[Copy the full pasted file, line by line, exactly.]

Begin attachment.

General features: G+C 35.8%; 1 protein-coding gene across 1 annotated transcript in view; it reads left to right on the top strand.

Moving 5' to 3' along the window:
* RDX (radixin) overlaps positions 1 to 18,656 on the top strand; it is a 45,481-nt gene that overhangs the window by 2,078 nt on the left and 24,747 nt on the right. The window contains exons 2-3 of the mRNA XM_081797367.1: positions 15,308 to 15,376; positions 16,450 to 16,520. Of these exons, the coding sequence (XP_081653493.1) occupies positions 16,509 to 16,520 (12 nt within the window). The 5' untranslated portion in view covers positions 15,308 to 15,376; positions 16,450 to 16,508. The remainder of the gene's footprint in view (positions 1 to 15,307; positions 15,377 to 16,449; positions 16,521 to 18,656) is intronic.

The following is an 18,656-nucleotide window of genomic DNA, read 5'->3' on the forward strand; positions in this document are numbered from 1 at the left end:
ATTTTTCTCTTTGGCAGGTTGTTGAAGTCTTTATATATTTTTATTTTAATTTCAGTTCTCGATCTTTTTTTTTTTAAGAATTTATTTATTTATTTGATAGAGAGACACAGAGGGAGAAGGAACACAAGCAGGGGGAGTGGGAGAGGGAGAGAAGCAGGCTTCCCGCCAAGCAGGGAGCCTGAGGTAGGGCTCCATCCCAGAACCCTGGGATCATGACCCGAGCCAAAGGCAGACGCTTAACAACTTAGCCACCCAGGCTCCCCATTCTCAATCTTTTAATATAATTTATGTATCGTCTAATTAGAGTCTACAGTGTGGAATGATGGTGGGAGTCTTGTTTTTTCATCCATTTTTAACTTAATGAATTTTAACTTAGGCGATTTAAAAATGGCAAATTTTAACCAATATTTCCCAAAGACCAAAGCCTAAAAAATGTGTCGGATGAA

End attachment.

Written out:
General features: G+C 35.8%; 1 protein-coding gene across 1 annotated transcript in view; it reads left to right on the top strand.

Moving 5' to 3' along the window:
* RDX (radixin) overlaps positions 1 to 18,656 on the top strand; it is a 45,481-nt gene that overhangs the window by 2,078 nt on the left and 24,747 nt on the right. The window contains exons 2-3 of the mRNA XM_081797367.1: positions 15,308 to 15,376; positions 16,450 to 16,520. Of these exons, the coding sequence (XP_081653493.1) occupies positions 16,509 to 16,520 (12 nt within the window). The 5' untranslated portion in view covers positions 15,308 to 15,376; positions 16,450 to 16,508. The remainder of the gene's footprint in view (positions 1 to 15,307; positions 15,377 to 16,449; positions 16,521 to 18,656) is intronic.

The following is an 18,656-nucleotide window of genomic DNA, read 5'->3' on the forward strand; positions in this document are numbered from 1 at the left end:
ATTTTTCTCTTTGGCAGGTTGTTGAAGTCTTTATATATTTTTATTTTAATTTCAGTTCTCGATCTTTTTTTTTTTAAGAATTTATTTATTTATTTGATAGAGAGACACAGAGGGAGAAGGAACACAAGCAGGGGGAGTGGGAGAGGGAGAGAAGCAGGCTTCCCGCCAAGCAGGGAGCCTGAGGTAGGGCTCCATCCCAGAACCCTGGGATCATGACCCGAGCCAAAGGCAGACGCTTAACAACTTAGCCACCCAGGCTCCCCATTCTCAATCTTTTAATATAATTTATGTATCGTCTAATTAGAGTCTACAGTGTGGAATGATGGTGGGAGTCTTGTTTTTTCATCCATTTTTAACTTAATGAATTTTAACTTAGGCGATTTAAAAATGGCAAATTTTAACCAATATTTCCCAAAGACCAAAGCCTAAAAAATGTGTCGGATGAA